Saturday, August 18, 2012

How a radio works?

"Radio waves" transmit music, conversations, pictures and data invisibly through the air, often over millions of miles -- it happens every day in thousands of different ways! Even though radio waves are invisible and completely undetectable to humans, they have totally changed society. Whether we are talking about a cell phone, a baby monitor, a cordless phone or any one of the thousands of other wireless technologies, all of them use radio waves to communicate.

Technologies that depends on radio waves:

  • AM and FM radio broadcasts
  • Cordless phones
  • Garage door openers
  • Wireless networks
  • Radio-controlled toys
  • Television broadcasts
  • Cell phones
  • GPS receivers
  • Ham radios
  • Satellite communications
  • Police radios
  • Wireless clocks

The Simplest Radio:

Radio can be incredibly simple, and around the turn of the century this simplicity made early experimentation possible for just about anyone.
Here a small experiment:
By tapping the terminals of a 9-volt battery with a coin, you can create radio waves that an AM radio can receive!


  • Take a fresh 9-volt battery and a coin.
  • Find an AM radio and tune it to an area of the dial where you hear static.
  • Now hold the battery near the antenna and quickly tap the two terminals of the battery with the coin (so that you connect them together for an instant).
  • You will hear a crackle in the radio that is caused by the connection and disconnection of the coin.
Your battery/coin combination is a radio transmitter! It's not transmitting anything useful (just static), and it will not transmit very far (just a few inches, because it's not optimized for distance). But if you use the static to tap out Morse code, you can actually communicate over several inches with this crude device!

A (Slightly) More Elaborate Radio:

If you want to get a little more elaborate, use a metal file and two pieces of wire. Connect the handle of the file to one terminal of your 9-volt battery. Connect the other piece of wire to the other terminal, and run the free end of the wire up and down the file. If you do this in the dark, you will be able to see very small 9-volt sparks running along the file as the tip of the wire connects and disconnects with the file's ridges. Hold the file near an AM radio and you will hear a lot of static.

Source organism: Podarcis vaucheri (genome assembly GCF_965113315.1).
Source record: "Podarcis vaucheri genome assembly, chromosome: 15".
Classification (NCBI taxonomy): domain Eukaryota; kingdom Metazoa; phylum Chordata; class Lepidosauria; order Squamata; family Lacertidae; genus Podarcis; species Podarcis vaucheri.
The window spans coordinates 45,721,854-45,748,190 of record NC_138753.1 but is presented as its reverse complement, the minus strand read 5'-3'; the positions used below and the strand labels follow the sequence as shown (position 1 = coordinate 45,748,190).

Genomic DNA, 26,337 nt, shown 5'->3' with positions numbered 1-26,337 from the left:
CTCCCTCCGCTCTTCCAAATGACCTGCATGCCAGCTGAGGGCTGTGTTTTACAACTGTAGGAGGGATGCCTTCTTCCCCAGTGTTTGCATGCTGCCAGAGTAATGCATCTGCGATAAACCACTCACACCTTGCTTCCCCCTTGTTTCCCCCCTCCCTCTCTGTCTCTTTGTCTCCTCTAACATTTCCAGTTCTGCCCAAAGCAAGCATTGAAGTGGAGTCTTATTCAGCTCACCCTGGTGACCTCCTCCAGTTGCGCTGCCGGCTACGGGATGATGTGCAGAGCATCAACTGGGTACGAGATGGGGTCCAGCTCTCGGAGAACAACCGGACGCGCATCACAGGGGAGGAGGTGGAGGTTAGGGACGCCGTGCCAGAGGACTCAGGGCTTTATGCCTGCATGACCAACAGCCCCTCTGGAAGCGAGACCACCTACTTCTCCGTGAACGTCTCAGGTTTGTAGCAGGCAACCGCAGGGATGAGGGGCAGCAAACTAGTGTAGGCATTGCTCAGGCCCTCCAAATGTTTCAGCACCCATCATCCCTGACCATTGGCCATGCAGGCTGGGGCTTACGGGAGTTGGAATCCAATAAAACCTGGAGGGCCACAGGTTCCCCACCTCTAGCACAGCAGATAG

In the early days of radio, the transmitters were called spark coils, and they created a continuous stream of sparks at much higher voltages (e.g. 20,000 volts). The high voltage created big fat sparks like you see in a spark plug, and they could transmit farther. Today, a transmitter like that is illegal because it spams the entire radio spectrum, but in the early days it worked fine and was very common because there were not many people using radio waves.

Radio Basics: The Parts

All radios today, however, use continuous sine waves to transmit information (audio, video, data). The reason that we use continuous sine waves today is because there are so many different people and devices that want to use radio waves at the same time.
Each different radio signal uses a different sine wave frequency, and that is how they are all separated.
Any radio setup has two parts:
  • The transmitter
  • The receiver
The transmitter takes some sort of message (it could be the sound of someone's voice, pictures for a TV set, data for a radio modem or whatever), encodes it onto a sine wave and transmits it with radio waves. The receiver receives the radio waves and decodes the message from the sine wave it receives. Both the transmitter and receiver use antennas to radiate and capture the radio signal.

 Radio Basics: Real-life Examples

  • Modulation: Amplitude Modulation (AM)
  • Frequency range: 49 MHz
  • Number of frequencies: 1 or 2
  • Transmitter power: 0.25 watts 
A cell phone is also a radio and is a much more sophisticated device A cell phone contains both a transmitter and a receiver, can use both of them simultaneously, can understand hundreds of different frequencies, and can automatically switch between frequencies. Here are some of the important characteristics of a typical analog cell phone:
  • Modulation: Frequency Modulation (FM)
  • Frequency range: 800 MHz
  • Number of frequencies: 1,664 (832 per provider, two providers per area)
  • Transmitter power: 3 watts  
 Hardwork Can Never Ever Fails...
Best Luck...

 



 

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